Creating the prototype for the new EIFS materials was only the beginning of the challenge. They had never been produced, lab or field-tested, or applied on a job site by craftsmen. No history, track record or instructions. Spec sheets and MSDS had to be developed and approved, as well.

With material arriving on-site, Triangle’s foremen began teaching themselves and 100 workers how to use the product “on the fly.” The process was adjusted for ground or scaffold application and products were tweaked based on response to open air, cold and heat. Trial and error determined how much sanding the basecoat required to achieve the smooth finish of wood and how much paint was needed to cover it. Experimentation fine tuned the amount and mixture of aggregate to create the cast-stone look.

At the same time, quality was carefully and regularly monitored by our quality director and the Teifs representative to ensure the products would endure. Our quality director made visits three to five times a week to conduct and record hands-on inspection.

Maximizing EIFS as an exterior finish would also reduce load-bearing requirements of the structure, eliminate troublesome construction seams between materials, minimized maintenance and reduce the number of suppliers and contractors. A wide variety of textures, colors and details differentiate on façade from another. More than 60 percent of the exterior façade is EIFS.

The design originally called for preformed polyurethane shapes ordered from Canada and Europe. Recognizing the probability of delivery challenges, Triangle recommended using a local polystyrene shape manufacturer with the needed credentials. Johnson County Foam was able to create customized shapes from sketches or pictures rather than detailed drawings. Their computerized process allowed quick design revision; their local presence ensured fast turnaround and delivery. This was instrumental in selling the design team on the use of EIFS.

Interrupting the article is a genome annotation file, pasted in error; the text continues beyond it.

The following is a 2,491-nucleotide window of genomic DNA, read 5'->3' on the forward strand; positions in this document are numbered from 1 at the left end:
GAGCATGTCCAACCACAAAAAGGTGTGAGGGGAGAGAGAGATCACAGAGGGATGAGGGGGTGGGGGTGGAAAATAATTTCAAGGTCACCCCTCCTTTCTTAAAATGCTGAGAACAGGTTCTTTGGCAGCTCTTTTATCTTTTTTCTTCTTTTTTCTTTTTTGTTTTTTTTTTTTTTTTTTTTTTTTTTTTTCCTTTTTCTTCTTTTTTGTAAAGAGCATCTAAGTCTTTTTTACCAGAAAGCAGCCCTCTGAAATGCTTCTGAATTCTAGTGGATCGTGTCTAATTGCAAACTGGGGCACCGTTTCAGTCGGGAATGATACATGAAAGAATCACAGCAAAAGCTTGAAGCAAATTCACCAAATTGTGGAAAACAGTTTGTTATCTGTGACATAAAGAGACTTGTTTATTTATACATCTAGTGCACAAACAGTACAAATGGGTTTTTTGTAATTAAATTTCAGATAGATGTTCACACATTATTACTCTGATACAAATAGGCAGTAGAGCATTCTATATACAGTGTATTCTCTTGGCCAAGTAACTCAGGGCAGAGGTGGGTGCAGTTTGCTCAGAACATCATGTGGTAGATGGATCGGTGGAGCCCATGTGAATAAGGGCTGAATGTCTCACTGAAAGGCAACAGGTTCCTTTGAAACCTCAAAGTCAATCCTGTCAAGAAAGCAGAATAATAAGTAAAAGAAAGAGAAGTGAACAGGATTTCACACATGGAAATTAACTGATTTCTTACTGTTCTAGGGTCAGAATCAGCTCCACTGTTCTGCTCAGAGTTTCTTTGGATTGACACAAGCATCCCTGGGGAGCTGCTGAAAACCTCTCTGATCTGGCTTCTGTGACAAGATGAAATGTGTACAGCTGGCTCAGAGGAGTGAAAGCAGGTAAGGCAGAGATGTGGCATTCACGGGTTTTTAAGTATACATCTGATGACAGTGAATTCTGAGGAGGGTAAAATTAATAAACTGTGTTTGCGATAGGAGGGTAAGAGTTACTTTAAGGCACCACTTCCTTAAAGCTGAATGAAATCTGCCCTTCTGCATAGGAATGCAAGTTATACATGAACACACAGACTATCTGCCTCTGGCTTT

Five different EIFS textures were used, 80 different EIFS colors, more than 650 unique intricate detail shapes for medallions, ornaments, cornices, frieze panels, brackets, balustrades, columns, caps, pilasters, art deco panels and more were used.

While Triangle Plastering’s expertise was instrumental in achieving the architect’s vision, it was only working closely with the owner, two architects, the general contractor and its framing subcontractor and our EIFS and foam supplier that we were able to successfully deliver a remarkable new retail center.

Materials used:
  • EIFS manufacturer: Teifs Wall System
  • Foam Supplier: Johnson County Foam


Metal Framing category: NSR-Cloister at Sea Island

The chore of recreating architectural treasures originally done in stone using modern metal framing and drywall was surely no easy mandate. Chris Camp, a man with a lifetime of experience in the metal framing industry and possessing indelible common sense, decided to attack the problem of these groin vaults and arches from the top down and not the other way around.

Although 20-gauge metal is much lighter than the stone used in the Gothic look, templates were designed that ran diagonally from corner to corner that followed the curvature of the groin and that could be easily attached to the concrete deck above. All that was left to do was in-fill framing between the ribs and apply the substrates. This process not only saved valuable time in the framing, it freed more trained mechanics to pursue other arduous endeavors. It also leaves a finished product that will impress and amaze generations of visitors and guests that will have the good fortune to visit the main hotel at the Cloister.

Material used:
  • Metal Framing: Marino\Ware